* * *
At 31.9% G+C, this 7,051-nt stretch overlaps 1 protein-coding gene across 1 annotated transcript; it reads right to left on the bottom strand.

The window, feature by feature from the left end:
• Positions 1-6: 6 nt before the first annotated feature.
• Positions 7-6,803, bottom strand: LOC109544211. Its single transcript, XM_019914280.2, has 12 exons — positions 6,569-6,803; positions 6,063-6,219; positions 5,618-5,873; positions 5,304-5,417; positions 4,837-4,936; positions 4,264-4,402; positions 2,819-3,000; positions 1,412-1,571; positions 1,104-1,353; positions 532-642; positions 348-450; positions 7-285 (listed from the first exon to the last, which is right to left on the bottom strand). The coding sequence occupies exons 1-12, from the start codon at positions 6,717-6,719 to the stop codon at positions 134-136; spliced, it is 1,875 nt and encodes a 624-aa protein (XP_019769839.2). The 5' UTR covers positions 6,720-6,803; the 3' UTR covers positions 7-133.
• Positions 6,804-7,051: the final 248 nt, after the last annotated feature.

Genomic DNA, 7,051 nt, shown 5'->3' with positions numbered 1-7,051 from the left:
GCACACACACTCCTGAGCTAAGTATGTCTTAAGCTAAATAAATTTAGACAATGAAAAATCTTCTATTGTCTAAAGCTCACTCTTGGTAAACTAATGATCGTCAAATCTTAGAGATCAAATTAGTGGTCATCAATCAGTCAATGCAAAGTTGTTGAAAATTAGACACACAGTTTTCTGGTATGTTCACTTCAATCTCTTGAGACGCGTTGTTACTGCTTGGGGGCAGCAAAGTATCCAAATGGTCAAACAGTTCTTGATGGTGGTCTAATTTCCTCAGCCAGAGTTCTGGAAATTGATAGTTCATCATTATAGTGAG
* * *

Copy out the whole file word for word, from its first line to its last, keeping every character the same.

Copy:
At 31.9% G+C, this 7,051-nt stretch overlaps 1 protein-coding gene across 1 annotated transcript; it reads right to left on the bottom strand.

The window, feature by feature from the left end:
• Positions 1-6: 6 nt before the first annotated feature.
• Positions 7-6,803, bottom strand: LOC109544211. Its single transcript, XM_019914280.2, has 12 exons — positions 6,569-6,803; positions 6,063-6,219; positions 5,618-5,873; positions 5,304-5,417; positions 4,837-4,936; positions 4,264-4,402; positions 2,819-3,000; positions 1,412-1,571; positions 1,104-1,353; positions 532-642; positions 348-450; positions 7-285 (listed from the first exon to the last, which is right to left on the bottom strand). The coding sequence occupies exons 1-12, from the start codon at positions 6,717-6,719 to the stop codon at positions 134-136; spliced, it is 1,875 nt and encodes a 624-aa protein (XP_019769839.2). The 5' UTR covers positions 6,720-6,803; the 3' UTR covers positions 7-133.
• Positions 6,804-7,051: the final 248 nt, after the last annotated feature.

Genomic DNA, 7,051 nt, shown 5'->3' with positions numbered 1-7,051 from the left:
GCACACACACTCCTGAGCTAAGTATGTCTTAAGCTAAATAAATTTAGACAATGAAAAATCTTCTATTGTCTAAAGCTCACTCTTGGTAAACTAATGATCGTCAAATCTTAGAGATCAAATTAGTGGTCATCAATCAGTCAATGCAAAGTTGTTGAAAATTAGACACACAGTTTTCTGGTATGTTCACTTCAATCTCTTGAGACGCGTTGTTACTGCTTGGGGGCAGCAAAGTATCCAAATGGTCAAACAGTTCTTGATGGTGGTCTAATTTCCTCAGCCAGAGTTCTGGAAATTGATAGTTCATCATTATAGTGAG